Feb. 11, 1644
The first known legal protest by those of African descent in what became the United States took place when 11 Black Americans petitioned the Council for New Netherland (New York) for freedom, saying they had fulfilled their contracts to the Dutch West India Co.
They had been brought to the colony just a few years after its 1624 founding. They won their fight, but they remained in legal limbo in what became known as “half-freedom.” They received property, but they still had to pay crops and cattle to the company each year.
One of them, Manuel de Gerrit de Reus, was accused with eight others of killing a Black man. The company decided to execute only one of them, and de Reus drew the short straw. But when the officials tried to execute him, both nooses around his neck broke. At the behest of witnesses, they pardoned him instead.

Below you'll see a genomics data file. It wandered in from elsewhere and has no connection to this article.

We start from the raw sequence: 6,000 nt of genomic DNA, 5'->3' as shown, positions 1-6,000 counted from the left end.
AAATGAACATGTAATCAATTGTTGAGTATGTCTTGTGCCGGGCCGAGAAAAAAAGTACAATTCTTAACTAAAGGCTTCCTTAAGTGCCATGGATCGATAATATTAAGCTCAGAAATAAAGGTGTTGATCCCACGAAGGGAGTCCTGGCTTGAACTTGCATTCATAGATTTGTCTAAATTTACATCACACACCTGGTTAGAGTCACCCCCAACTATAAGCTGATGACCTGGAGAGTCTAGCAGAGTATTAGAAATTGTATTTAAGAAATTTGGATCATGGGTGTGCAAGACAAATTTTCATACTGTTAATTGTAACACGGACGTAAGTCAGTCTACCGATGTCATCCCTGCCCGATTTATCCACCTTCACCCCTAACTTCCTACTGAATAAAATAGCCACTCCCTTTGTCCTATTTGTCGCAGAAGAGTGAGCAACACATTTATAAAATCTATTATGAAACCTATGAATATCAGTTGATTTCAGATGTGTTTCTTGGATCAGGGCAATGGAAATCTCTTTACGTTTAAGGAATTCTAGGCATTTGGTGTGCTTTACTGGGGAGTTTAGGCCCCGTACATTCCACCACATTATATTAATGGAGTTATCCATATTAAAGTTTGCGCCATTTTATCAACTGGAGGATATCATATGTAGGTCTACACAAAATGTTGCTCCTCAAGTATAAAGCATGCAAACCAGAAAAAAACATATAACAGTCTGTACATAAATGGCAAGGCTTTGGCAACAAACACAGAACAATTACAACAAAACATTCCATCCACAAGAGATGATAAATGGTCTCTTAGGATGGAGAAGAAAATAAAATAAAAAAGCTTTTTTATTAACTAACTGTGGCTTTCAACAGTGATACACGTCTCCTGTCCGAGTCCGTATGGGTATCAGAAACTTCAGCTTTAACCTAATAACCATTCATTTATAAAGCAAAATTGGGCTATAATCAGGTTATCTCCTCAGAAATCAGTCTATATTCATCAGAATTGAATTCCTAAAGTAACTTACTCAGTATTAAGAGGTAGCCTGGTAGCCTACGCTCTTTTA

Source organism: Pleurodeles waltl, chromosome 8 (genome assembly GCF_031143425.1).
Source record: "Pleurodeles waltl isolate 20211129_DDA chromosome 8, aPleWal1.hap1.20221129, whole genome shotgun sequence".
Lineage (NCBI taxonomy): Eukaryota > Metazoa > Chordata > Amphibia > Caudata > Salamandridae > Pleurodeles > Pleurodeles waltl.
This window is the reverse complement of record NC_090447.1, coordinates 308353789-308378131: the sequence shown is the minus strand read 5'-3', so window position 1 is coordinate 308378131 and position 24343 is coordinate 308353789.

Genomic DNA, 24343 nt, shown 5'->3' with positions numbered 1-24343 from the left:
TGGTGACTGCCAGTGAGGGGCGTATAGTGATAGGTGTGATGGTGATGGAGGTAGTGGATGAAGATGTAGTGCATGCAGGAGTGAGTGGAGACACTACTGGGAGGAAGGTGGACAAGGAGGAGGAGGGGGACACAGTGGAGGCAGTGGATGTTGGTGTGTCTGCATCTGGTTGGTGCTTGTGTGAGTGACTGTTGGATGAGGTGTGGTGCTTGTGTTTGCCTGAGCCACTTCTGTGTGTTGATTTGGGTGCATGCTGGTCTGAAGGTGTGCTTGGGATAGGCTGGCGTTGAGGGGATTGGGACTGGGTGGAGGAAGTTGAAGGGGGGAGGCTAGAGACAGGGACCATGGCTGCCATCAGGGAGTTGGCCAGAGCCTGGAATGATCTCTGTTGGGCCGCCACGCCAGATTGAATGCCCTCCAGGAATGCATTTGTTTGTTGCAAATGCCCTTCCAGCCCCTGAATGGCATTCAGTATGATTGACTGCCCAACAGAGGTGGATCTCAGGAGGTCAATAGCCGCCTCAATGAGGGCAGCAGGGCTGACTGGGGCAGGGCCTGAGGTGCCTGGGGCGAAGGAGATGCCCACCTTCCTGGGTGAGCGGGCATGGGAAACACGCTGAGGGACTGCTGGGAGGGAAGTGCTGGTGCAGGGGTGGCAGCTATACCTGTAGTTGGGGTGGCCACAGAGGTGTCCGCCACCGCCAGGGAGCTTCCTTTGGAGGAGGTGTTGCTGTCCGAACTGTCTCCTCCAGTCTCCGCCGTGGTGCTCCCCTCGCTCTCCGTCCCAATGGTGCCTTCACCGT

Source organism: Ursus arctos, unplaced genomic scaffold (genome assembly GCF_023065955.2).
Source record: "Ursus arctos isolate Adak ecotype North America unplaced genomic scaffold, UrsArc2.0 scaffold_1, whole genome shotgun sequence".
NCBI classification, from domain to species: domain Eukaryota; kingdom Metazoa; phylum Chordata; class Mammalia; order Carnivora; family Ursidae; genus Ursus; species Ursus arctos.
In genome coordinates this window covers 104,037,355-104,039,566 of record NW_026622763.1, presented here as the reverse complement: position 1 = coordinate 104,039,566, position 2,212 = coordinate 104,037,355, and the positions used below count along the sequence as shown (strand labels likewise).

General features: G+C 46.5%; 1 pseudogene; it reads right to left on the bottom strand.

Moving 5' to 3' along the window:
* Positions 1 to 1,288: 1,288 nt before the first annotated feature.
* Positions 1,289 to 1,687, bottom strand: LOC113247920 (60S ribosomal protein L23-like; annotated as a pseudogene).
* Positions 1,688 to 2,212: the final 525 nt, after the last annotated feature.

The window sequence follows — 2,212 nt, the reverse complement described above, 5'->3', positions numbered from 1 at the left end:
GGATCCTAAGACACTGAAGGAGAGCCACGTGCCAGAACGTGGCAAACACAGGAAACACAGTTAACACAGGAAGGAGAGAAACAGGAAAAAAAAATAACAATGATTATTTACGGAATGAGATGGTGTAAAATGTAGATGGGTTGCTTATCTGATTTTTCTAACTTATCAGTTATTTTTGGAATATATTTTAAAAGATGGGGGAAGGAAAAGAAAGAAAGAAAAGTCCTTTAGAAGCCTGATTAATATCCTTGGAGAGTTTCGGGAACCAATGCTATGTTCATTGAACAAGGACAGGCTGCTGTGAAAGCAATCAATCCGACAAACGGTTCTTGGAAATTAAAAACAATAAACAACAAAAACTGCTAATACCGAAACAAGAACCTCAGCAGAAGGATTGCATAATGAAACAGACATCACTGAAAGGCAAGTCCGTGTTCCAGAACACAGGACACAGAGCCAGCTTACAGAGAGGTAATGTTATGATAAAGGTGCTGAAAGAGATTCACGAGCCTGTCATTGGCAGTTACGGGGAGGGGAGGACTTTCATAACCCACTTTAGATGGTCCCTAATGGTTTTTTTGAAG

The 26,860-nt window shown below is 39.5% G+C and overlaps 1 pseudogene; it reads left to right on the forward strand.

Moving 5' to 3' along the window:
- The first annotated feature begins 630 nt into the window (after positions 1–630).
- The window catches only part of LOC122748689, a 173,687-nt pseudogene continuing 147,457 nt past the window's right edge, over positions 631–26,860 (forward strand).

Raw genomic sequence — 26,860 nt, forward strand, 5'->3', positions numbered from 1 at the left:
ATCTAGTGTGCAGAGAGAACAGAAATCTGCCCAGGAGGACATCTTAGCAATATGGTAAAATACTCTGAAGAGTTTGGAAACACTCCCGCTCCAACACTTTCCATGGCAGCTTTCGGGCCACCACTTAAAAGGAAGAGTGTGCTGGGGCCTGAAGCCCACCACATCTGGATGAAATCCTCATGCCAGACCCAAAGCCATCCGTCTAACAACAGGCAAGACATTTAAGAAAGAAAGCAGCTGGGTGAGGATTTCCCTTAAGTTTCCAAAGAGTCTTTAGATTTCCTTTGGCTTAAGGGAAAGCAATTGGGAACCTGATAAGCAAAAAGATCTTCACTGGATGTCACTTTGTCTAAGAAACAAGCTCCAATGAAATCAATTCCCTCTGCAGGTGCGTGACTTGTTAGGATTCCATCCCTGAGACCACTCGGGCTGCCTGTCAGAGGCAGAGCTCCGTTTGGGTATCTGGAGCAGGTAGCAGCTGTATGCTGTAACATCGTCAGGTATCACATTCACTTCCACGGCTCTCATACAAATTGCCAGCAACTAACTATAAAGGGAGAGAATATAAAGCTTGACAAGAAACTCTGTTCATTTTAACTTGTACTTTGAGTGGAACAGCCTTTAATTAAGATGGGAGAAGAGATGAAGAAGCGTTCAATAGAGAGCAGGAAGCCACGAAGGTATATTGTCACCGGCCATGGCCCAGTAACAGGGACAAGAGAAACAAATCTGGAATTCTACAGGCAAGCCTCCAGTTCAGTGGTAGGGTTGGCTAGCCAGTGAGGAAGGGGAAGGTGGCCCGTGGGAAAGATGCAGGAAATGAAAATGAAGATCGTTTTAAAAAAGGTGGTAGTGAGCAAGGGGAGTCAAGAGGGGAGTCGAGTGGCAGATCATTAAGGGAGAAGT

Five months later, eight Black Americans returned to court, demanding their full freedom. They cited the arrival of English soldiers, who might re-enslave them. Despite those fears, the Black Americans managed to keep their freedom and lived north of what is now Washington Square Park, creating New York City’s first free Black community.
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